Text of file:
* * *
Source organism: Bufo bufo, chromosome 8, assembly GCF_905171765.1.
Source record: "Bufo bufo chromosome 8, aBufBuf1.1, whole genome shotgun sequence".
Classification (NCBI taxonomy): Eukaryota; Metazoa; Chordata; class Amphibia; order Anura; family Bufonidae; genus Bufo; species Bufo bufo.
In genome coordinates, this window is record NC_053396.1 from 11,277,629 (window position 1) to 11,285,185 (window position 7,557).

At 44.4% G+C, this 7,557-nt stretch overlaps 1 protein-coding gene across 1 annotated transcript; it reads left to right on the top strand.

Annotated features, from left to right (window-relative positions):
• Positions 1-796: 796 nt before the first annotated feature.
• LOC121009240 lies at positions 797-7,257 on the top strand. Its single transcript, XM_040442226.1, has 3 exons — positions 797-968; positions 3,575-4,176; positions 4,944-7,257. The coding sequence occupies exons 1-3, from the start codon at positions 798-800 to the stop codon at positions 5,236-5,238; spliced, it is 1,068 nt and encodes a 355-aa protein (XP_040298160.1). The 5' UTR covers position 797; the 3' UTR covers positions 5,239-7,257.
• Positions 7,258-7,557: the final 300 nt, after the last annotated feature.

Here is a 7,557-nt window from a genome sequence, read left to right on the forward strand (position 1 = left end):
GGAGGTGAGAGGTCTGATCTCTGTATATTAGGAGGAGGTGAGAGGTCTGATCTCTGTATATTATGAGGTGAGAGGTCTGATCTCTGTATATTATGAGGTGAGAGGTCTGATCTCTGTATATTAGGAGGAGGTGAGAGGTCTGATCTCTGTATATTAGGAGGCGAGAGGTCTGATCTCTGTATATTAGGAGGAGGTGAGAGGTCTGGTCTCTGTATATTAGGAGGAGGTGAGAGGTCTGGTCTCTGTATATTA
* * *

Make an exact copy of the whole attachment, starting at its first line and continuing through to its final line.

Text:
Source organism: Bufo bufo, chromosome 8, assembly GCF_905171765.1.
Source record: "Bufo bufo chromosome 8, aBufBuf1.1, whole genome shotgun sequence".
Classification (NCBI taxonomy): Eukaryota; Metazoa; Chordata; class Amphibia; order Anura; family Bufonidae; genus Bufo; species Bufo bufo.
In genome coordinates, this window is record NC_053396.1 from 11,277,629 (window position 1) to 11,285,185 (window position 7,557).

At 44.4% G+C, this 7,557-nt stretch overlaps 1 protein-coding gene across 1 annotated transcript; it reads left to right on the top strand.

Annotated features, from left to right (window-relative positions):
• Positions 1-796: 796 nt before the first annotated feature.
• LOC121009240 lies at positions 797-7,257 on the top strand. Its single transcript, XM_040442226.1, has 3 exons — positions 797-968; positions 3,575-4,176; positions 4,944-7,257. The coding sequence occupies exons 1-3, from the start codon at positions 798-800 to the stop codon at positions 5,236-5,238; spliced, it is 1,068 nt and encodes a 355-aa protein (XP_040298160.1). The 5' UTR covers position 797; the 3' UTR covers positions 5,239-7,257.
• Positions 7,258-7,557: the final 300 nt, after the last annotated feature.

Here is a 7,557-nt window from a genome sequence, read left to right on the forward strand (position 1 = left end):
GGAGGTGAGAGGTCTGATCTCTGTATATTAGGAGGAGGTGAGAGGTCTGATCTCTGTATATTATGAGGTGAGAGGTCTGATCTCTGTATATTATGAGGTGAGAGGTCTGATCTCTGTATATTAGGAGGAGGTGAGAGGTCTGATCTCTGTATATTAGGAGGCGAGAGGTCTGATCTCTGTATATTAGGAGGAGGTGAGAGGTCTGGTCTCTGTATATTAGGAGGAGGTGAGAGGTCTGGTCTCTGTATATTA